PLATTSMOUTH. Neb. Benton C. Kinkead, a native of Ohio, fought in Union Army during Civil War. He also participated in famous events like the Battle of Shiloh. During the war, he was shot.
“He returned to Marietta, Ohio,” said American Legion Post 56 Michael Pauly. “And in 1864, and in 1871, he had met and married his wife, Cynthia. Cynthia Vest.”
Kinkead and his wife were blessed with two children and they moved to Plattsmouth.
Pauly said that he was a house painter who lost his wife and emigrated to Seattle in 1910 to be with his children. He died in 1916 from low blood pressure.
His cremated remains were kept in Washington by a funeral home for unknown reasons. They were never returned to Plattsmouth to be buried, as his wife was laid to repose in Oak Hill Cemetery.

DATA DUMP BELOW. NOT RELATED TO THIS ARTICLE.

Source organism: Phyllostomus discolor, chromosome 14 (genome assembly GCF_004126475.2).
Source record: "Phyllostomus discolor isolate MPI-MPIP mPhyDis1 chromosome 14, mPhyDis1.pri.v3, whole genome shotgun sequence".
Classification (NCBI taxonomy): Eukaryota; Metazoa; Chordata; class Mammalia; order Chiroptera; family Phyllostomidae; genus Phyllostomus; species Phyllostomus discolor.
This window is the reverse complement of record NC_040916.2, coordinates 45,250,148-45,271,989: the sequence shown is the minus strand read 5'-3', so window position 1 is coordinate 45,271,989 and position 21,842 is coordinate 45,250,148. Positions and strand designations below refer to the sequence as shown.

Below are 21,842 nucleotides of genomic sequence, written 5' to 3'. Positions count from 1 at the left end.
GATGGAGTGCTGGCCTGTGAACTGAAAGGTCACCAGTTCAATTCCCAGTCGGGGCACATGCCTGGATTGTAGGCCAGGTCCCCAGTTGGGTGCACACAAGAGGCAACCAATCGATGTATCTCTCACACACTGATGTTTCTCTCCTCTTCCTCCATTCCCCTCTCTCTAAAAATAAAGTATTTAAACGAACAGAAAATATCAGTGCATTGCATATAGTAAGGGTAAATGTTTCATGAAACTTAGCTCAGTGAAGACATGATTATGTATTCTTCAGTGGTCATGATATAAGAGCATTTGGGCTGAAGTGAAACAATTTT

Pauly explained that only the Missing in America group discovered his ashes, found the resting spot for his wife and brought the ashes back to Plattsmouth.
American Legion members Kermit Reisdorph and Pauly felt the need to honor a hero committed to keeping our nation together.
Pauly said, “When his remains came up here after 105 year on a shelf,”
Pauly views this procession like a telescope into the past.
Pauly said, “History doesn’t end with one person. It’s just a measure. And we can look to these measures and decide who we will become based on those measures.”
Reisdorph states that Kinkead deserves a decent burial. This is to say thank you and to finally rest in peace.
Reisdorph expressed gratitude for his burial, not only as a veteran, he was also reunited with his wife, after 111 year.”
Isabella Basco, from KMTV, first reported on the story.